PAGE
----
The chief executive of PLATO Learning stepped down Nov. 17, leaving ed-tech insiders to question what his abrupt departure will mean for the company’s 20,000-plus school customers.
After meeting with the company’s board of directors, John Murray, who served as president, chairman, and chief executive officer of the company since he took the helm in 1994, agreed to relinquish all three titles and his seat on the company’s board, effectively cutting all ties between himself and the Bloomington, Minn.-based firm.
Current PLATO board member and former NCS Pearson boss David Smith has assumed Murray’s duties as interim CEO, a position encompassing the duties of president as well, until a replacement is found. Board member Thomas Hudson has taken over as interim chairman. Murray reportedly will stay on as a consultant during the transition.
The move came just one week after the company’s chief financial officer tendered his resignation and PLATO executives announced the educational software provider would miss its earnings targets for the fourth quarter and fiscal year.
But sluggish earnings haven’t been the only thorn in PLATO’s side recently. Ethical questions also have been raised about the company’s aggressive courtship of school districts, including its apparent ties to at least one high-level district employee.
In September, the Baltimore Sun reported the company provided Prince George’s County, Md., Public Schools CEO Andre Hornsby with a 10-day, all-expenses-paid trip to South Africa. The trip, which reportedly took place in July 2003, was organized by the National Alliance of Black School Educators (NABSE), of which Hornsby was president.
As NABSE’s corporate sponsor, PLATO–which was seeking a bid for a district-wide contract in Prince George’s County at the time–footed the bill for the trip. School board officials said Hornsby informed them of the trip but never disclosed it was being paid for by PLATO. According to the Sun, Hornsby went on the trip again this past July, despite having stepped down as president of the alliance.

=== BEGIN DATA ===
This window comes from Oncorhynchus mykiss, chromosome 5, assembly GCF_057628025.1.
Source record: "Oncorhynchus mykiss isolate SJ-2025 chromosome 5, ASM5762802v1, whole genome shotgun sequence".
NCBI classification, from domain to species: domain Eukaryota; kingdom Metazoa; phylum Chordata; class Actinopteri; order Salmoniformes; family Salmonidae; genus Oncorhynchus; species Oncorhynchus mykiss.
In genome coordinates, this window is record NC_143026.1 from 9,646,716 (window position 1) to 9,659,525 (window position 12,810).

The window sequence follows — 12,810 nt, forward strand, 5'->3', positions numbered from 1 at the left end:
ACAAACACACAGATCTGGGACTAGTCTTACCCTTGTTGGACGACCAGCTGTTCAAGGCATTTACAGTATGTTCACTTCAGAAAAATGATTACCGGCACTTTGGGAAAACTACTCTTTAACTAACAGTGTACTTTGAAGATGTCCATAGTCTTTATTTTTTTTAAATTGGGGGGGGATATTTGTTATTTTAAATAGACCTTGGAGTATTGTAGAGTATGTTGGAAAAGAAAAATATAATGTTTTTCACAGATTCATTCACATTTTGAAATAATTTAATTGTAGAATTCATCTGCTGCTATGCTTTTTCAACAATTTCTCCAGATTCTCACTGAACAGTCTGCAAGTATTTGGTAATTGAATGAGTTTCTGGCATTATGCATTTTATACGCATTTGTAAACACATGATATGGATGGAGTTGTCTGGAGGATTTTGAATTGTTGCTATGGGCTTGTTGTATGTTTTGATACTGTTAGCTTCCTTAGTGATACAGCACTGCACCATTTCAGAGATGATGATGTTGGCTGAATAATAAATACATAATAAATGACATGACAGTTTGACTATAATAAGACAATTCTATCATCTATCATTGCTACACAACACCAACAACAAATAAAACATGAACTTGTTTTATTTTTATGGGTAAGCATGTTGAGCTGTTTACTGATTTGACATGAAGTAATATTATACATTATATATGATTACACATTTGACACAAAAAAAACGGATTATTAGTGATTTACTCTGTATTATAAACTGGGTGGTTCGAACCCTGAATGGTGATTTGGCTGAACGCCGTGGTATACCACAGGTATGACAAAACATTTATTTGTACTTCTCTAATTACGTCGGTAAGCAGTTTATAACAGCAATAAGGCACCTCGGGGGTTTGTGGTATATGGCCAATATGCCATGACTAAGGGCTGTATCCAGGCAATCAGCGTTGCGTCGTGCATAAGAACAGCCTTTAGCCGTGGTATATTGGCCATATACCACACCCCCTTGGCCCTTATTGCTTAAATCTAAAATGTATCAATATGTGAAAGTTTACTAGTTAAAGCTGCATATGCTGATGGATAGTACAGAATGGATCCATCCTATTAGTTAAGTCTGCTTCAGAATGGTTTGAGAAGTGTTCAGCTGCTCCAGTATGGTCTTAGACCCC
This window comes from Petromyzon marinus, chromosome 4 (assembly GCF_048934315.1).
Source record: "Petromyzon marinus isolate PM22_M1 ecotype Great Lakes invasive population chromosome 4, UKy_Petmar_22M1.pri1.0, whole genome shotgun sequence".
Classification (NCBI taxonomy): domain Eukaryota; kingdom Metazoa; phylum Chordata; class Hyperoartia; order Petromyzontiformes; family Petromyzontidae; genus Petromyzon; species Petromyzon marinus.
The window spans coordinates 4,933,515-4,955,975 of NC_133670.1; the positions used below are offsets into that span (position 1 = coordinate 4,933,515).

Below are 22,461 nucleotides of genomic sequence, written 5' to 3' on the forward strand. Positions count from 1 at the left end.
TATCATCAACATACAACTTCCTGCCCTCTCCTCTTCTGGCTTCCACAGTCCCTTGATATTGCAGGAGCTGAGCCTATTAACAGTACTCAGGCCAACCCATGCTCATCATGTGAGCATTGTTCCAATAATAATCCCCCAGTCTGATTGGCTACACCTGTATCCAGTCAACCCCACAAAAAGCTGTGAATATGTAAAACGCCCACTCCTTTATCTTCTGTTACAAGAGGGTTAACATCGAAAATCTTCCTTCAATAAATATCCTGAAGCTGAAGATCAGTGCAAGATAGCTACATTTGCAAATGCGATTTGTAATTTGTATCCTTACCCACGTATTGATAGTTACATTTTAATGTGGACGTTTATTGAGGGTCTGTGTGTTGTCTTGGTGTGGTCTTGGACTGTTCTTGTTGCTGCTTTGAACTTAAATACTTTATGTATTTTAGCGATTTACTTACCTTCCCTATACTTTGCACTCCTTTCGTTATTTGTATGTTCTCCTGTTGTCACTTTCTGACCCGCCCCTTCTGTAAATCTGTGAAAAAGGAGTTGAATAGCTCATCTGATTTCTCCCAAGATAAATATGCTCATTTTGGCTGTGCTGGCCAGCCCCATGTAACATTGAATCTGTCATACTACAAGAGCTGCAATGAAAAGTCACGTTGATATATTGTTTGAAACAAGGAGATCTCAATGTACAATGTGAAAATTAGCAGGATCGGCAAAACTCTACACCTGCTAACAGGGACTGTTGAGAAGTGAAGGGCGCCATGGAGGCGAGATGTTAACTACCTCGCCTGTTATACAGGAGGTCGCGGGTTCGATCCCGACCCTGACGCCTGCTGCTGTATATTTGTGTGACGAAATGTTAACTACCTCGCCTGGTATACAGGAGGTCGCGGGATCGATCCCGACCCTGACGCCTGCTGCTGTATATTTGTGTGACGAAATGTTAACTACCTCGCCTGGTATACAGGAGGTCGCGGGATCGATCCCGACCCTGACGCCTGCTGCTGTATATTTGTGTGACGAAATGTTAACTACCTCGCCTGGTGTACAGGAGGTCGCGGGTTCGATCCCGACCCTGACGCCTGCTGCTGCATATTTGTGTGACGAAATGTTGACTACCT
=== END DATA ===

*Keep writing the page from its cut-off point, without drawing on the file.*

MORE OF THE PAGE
PLATO spokeswoman Terri Reden said it was NASBE’s decision to use a portion of PLATO’s sponsorship to finance the trip for members of its leadership. She also said Hornsby paid for the second trip out of his own pocket.
In a January ethics disclosure form obtained by the Sun, Hornsby said that during his time as president of the alliance he never accepted gifts or money from companies doing business with the school district. The Federal Bureau of Investigation and the Maryland prosecutor’s office have opened probes into Hornsby’s dealings with PLATO and other companies with ties to the district. A Prince George’s County School Board ethics panel cleared Hornsby of any wrongdoing in December.
PLATO executives said the change in leadership had nothing to do with any suggestion of impropriety by the company. Reden also denied speculation that the move was made to halt two consecutive years of losses for the company.
Though the board “has been somewhat disappointed with the company’s earnings,” Reden said, PLATO is performing well compared with its competitors–and losses are a reality of the current fiscal climate.
According to Reden, both the board and Murray felt it was simply a “good time to bring in new leadership that could help get the company to the next level.” She said the change would have no effect on any of the services PLATO currently provides to its school customers.
During his tenure, Murray served as the chief architect behind several high-profile contracts and mergers, including the company’s acquisition last year of Lightspan Inc. He also played an integral role in inking a $22 million deal to provide software, support, and computerized instruction for students across the state of Idaho.